Planning your painting
A Guest Blog written by painter and tutor Max Hale
Artists are often people of impetuous activity, usually because the nature of inspiration is fleeting or the need to produce something for a given date is deadline driven. This means that the thought of planning is often pushed to one side as the beginning of a painting starts immediately.
The process of creativity however, shouldn’t begin with painting unless we have prepared and planned first. Otherwise you may find you are still working it out as you start the evolving piece and it’s likely to prove troublesome.
When inspiration hits, it may not be ideal to sit and paint at the time, the subject may be moving or you just don’t have your paints with you. So planning starts with perhaps a photograph or a sketch, preferably more than one to give you options when you get in front of your easel. This becomes your reference.
Apart from capturing a reference the next phase is the most important but even done thoroughly should in practice take no more than half an hour.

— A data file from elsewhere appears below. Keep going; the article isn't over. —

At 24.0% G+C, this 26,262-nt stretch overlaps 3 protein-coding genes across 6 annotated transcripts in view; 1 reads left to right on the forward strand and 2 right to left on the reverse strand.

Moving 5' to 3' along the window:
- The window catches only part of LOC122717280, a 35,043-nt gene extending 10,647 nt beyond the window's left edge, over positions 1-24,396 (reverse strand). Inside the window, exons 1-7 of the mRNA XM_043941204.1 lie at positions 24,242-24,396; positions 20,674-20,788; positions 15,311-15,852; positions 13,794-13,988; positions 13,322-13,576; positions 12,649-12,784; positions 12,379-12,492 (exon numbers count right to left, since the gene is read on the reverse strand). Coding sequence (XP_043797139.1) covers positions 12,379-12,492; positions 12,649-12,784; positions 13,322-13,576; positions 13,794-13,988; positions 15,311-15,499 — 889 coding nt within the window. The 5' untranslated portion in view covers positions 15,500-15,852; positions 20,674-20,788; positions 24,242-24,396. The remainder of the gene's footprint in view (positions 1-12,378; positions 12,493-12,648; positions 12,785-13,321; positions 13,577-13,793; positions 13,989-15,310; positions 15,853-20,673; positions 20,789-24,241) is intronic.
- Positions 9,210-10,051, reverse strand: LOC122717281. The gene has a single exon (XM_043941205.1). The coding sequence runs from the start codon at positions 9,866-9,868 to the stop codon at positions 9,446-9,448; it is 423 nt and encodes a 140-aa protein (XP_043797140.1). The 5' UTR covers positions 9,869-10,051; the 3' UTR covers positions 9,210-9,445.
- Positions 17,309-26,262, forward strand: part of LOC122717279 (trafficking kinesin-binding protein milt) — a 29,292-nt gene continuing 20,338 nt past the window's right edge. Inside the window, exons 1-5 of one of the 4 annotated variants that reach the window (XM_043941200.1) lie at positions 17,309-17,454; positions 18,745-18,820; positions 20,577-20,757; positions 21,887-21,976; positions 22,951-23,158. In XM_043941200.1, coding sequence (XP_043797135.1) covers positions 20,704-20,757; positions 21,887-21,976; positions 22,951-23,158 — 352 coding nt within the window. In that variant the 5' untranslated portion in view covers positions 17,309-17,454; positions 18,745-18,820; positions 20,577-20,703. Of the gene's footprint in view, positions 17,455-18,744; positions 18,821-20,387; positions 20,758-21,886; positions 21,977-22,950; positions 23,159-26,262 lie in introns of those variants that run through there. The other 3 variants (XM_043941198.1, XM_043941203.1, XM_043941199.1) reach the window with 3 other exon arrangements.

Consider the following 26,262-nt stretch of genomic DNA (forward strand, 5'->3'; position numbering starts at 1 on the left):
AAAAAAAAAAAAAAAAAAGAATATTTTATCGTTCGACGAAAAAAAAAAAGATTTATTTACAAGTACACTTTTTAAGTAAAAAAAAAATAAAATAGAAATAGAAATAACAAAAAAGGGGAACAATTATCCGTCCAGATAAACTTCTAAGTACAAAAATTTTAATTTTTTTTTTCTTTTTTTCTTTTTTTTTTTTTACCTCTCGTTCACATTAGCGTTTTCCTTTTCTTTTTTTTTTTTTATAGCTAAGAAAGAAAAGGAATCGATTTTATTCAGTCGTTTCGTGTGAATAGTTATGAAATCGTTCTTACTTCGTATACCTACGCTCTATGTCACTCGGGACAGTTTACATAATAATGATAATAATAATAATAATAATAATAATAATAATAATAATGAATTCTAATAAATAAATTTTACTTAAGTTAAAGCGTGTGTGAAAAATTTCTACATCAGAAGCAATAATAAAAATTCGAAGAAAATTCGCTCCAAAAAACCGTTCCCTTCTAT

A list of do’s
- Study your references, take your time and ask yourself what you would like at the end. This is called ‘visualising’ – which may come as you work through this list. It takes practice.
- Lay your sketches out along with any photographs – if they are on a phone or a tablet, printing them off will help a lot. If you haven’t done any sketches, you MUST.
- Sketch out using all the references in tone, not just line, otherwise the effort will be wasted.
- Best size for this is about 3 x 4 inches or whichever suits your format
- Imagine you are given the ability to change direction and strength of light to create the ambience and mood you want. Don’t forget the shadows.
- Move around the scene using the format of your paper or canvas and see which gives you the best view. Then do another tonal sketch.
- Do this until you have a view which you prefer. Or as many sketches as you feel you need
- Move your horizon up or down to improve the composition. Up will emphasis the land or ground area and down will emphasise the sky or the top of the construction.
- Use your sketch as your master guide and anything else as colour or detail guide.
- Hold your nerve and start to paint.
If you are interested in joining one of Max Hale’s classes, please browse all the options on his website and book online. His regular, term time classes at Pegasus Art will recommence from the first week in September.
Max also shares his tips and techniques on his new You Tube channel here.